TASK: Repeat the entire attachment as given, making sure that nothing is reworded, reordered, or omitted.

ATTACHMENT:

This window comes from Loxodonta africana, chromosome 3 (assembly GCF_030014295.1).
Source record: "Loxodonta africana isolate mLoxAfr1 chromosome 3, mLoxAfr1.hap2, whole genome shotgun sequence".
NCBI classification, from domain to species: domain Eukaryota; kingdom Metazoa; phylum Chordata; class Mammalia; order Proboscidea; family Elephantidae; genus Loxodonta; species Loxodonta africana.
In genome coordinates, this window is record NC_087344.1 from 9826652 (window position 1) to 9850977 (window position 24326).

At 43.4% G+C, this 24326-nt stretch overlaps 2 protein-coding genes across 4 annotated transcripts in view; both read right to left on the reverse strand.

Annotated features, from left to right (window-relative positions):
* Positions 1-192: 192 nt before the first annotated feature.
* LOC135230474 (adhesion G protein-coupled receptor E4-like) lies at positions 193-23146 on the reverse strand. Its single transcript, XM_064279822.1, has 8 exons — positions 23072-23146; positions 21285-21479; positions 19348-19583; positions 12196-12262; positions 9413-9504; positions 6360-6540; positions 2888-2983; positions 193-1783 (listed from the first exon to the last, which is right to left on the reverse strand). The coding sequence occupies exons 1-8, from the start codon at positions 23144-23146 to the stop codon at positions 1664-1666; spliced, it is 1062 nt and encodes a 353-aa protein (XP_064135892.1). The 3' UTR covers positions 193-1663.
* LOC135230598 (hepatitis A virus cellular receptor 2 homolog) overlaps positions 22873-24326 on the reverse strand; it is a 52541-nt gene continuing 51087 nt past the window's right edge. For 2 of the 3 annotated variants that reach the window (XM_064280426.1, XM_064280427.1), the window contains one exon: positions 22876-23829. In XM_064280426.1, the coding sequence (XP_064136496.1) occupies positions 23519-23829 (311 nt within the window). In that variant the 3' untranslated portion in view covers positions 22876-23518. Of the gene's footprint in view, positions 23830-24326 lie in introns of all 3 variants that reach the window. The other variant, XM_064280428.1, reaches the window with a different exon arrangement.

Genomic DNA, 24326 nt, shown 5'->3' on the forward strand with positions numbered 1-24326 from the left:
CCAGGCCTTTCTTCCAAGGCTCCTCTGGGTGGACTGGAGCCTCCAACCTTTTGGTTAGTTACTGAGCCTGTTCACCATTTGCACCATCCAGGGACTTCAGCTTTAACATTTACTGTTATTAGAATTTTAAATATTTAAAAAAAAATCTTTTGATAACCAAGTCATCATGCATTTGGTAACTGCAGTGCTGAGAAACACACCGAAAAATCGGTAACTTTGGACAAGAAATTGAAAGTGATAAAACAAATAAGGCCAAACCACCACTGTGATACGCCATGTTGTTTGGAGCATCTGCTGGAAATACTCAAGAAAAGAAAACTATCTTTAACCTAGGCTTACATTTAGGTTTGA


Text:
This window comes from Loxodonta africana, chromosome 3 (assembly GCF_030014295.1).
Source record: "Loxodonta africana isolate mLoxAfr1 chromosome 3, mLoxAfr1.hap2, whole genome shotgun sequence".
NCBI classification, from domain to species: domain Eukaryota; kingdom Metazoa; phylum Chordata; class Mammalia; order Proboscidea; family Elephantidae; genus Loxodonta; species Loxodonta africana.
In genome coordinates, this window is record NC_087344.1 from 9826652 (window position 1) to 9850977 (window position 24326).

At 43.4% G+C, this 24326-nt stretch overlaps 2 protein-coding genes across 4 annotated transcripts in view; both read right to left on the reverse strand.

Annotated features, from left to right (window-relative positions):
* Positions 1-192: 192 nt before the first annotated feature.
* LOC135230474 (adhesion G protein-coupled receptor E4-like) lies at positions 193-23146 on the reverse strand. Its single transcript, XM_064279822.1, has 8 exons — positions 23072-23146; positions 21285-21479; positions 19348-19583; positions 12196-12262; positions 9413-9504; positions 6360-6540; positions 2888-2983; positions 193-1783 (listed from the first exon to the last, which is right to left on the reverse strand). The coding sequence occupies exons 1-8, from the start codon at positions 23144-23146 to the stop codon at positions 1664-1666; spliced, it is 1062 nt and encodes a 353-aa protein (XP_064135892.1). The 3' UTR covers positions 193-1663.
* LOC135230598 (hepatitis A virus cellular receptor 2 homolog) overlaps positions 22873-24326 on the reverse strand; it is a 52541-nt gene continuing 51087 nt past the window's right edge. For 2 of the 3 annotated variants that reach the window (XM_064280426.1, XM_064280427.1), the window contains one exon: positions 22876-23829. In XM_064280426.1, the coding sequence (XP_064136496.1) occupies positions 23519-23829 (311 nt within the window). In that variant the 3' untranslated portion in view covers positions 22876-23518. Of the gene's footprint in view, positions 23830-24326 lie in introns of all 3 variants that reach the window. The other variant, XM_064280428.1, reaches the window with a different exon arrangement.

Genomic DNA, 24326 nt, shown 5'->3' on the forward strand with positions numbered 1-24326 from the left:
CCAGGCCTTTCTTCCAAGGCTCCTCTGGGTGGACTGGAGCCTCCAACCTTTTGGTTAGTTACTGAGCCTGTTCACCATTTGCACCATCCAGGGACTTCAGCTTTAACATTTACTGTTATTAGAATTTTAAATATTTAAAAAAAAATCTTTTGATAACCAAGTCATCATGCATTTGGTAACTGCAGTGCTGAGAAACACACCGAAAAATCGGTAACTTTGGACAAGAAATTGAAAGTGATAAAACAAATAAGGCCAAACCACCACTGTGATACGCCATGTTGTTTGGAGCATCTGCTGGAAATACTCAAGAAAAGAAAACTATCTTTAACCTAGGCTTACATTTAGGTTTGA